Instead, Mt. Hawley's real complaint is that Wiley did not keep notes detailing his research to reveal the specific sources of his cost estimates. Neither could he testify as to whether he included certain items such as architectural fees, permit fees, sales tax, and overhead or profit. In that regard, Mt. Hawley likens this case to James River Ins. Co. v. Rapid Funding, LLC, No. 07-cv-01146-CMA-BNB, 2009 WL 481688 (D. Colo. February 24, 2009), rev'd on other grounds, 658 F.3d 1207 (10th Cir. 2011).[1]

         The James River case involved the insured's purchase of a condemned apartment property two weeks after securing an insurance policy with a term of six months. The policy covered multiple properties across a number of states. The purchase price for the three buildings in the condemned apartment complex, combined, was $1.8 million. The policy limits were $3 million as applied to the apartment property. Three months after the purchase, one of the buildings on the property was destroyed by a fire, the result of suspected arson. The insurance company valued the property at zero or a negative value because it had been condemned, was vacant, and remained uninhabitable. The carrier paid the cost of demolition and fire department charges.

         The insured did not hire an expert, but valued the property himself by coming up with a replacement value of over $7 million and allowing for 40% depreciation, resulting in a claim value of $4, 489, 731, well over the original purchase price for all three buildings. The insured thus claimed the $3 million policy limits. There were a number of problems with this opinion. For instance, there was no established basis for the way the insured arrived at ¶ 40% depreciation formula, which is contrary to IRS methodologies.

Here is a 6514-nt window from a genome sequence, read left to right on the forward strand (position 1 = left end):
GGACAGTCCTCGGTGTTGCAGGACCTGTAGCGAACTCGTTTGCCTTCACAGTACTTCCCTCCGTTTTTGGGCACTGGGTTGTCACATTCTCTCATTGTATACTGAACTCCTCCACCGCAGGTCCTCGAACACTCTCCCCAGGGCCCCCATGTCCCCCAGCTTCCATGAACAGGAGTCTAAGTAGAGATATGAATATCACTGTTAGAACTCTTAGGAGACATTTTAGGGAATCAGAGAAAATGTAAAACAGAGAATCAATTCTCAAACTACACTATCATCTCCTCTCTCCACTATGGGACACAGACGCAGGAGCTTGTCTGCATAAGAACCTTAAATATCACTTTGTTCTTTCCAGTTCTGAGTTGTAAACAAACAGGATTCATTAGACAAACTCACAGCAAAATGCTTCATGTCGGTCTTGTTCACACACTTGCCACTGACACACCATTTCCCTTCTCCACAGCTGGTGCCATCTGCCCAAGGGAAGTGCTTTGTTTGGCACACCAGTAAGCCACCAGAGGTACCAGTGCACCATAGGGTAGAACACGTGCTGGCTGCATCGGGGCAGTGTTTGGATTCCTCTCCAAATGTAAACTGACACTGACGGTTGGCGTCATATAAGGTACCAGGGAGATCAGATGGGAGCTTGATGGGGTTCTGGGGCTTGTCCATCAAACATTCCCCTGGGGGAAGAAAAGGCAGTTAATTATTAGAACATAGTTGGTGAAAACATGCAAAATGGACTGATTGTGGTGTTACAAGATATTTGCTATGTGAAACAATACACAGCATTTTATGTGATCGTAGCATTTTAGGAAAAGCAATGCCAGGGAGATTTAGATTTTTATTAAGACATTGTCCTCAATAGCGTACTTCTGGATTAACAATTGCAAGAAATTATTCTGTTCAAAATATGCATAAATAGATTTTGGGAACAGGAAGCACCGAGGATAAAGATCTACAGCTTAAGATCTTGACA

For our purposes, the problem was a lack of facts or data to support the two numbers offered: replacement value and cost to bring the property up to that value. There was no discussion of what work would be required or the cost of doing that work. Instead, the insured testified that he had a “feeling” for such matters and that he essentially intuited these numbers based on his assessment of the pre-fire status of the building. None of this approach is an accepted methodology or testable fact. Therefore, the court excluded the testimony.

         The same result does not obtain here. The property is available for inspection to determine what work is necessary. There is no challenge to Wiley's methodology. And he has itemized the proposed work and his estimate of the unit prices for performing that work. These are numbers that can be tested, should Mt. Hawley choose to have its expert also look into the cost of materials and labor for the listed tasks and confirm the square footage involved for each. Wiley's source was not his own “feeling, ” but multiple suppliers and subcontractors familiar with the type of work to be done. The fact that he did not keep a record of the specific sources for his estimate does not preclude Mt. Hawley from consulting appropriate sources to see if the numbers Wiley came up with are supportable.

         Such issues go to the weight of the testimony rather than its admissibility and are fair subjects for cross-examination. See generally, Primrose Operating Co. v. National American Ins. Co., 382 F.3d 546, 562 (5th Cir. 2004); United States v 14.38 Acres ofLand,80 F.3d 1074, 1078 (5th Cir. 1996); Dinker v ...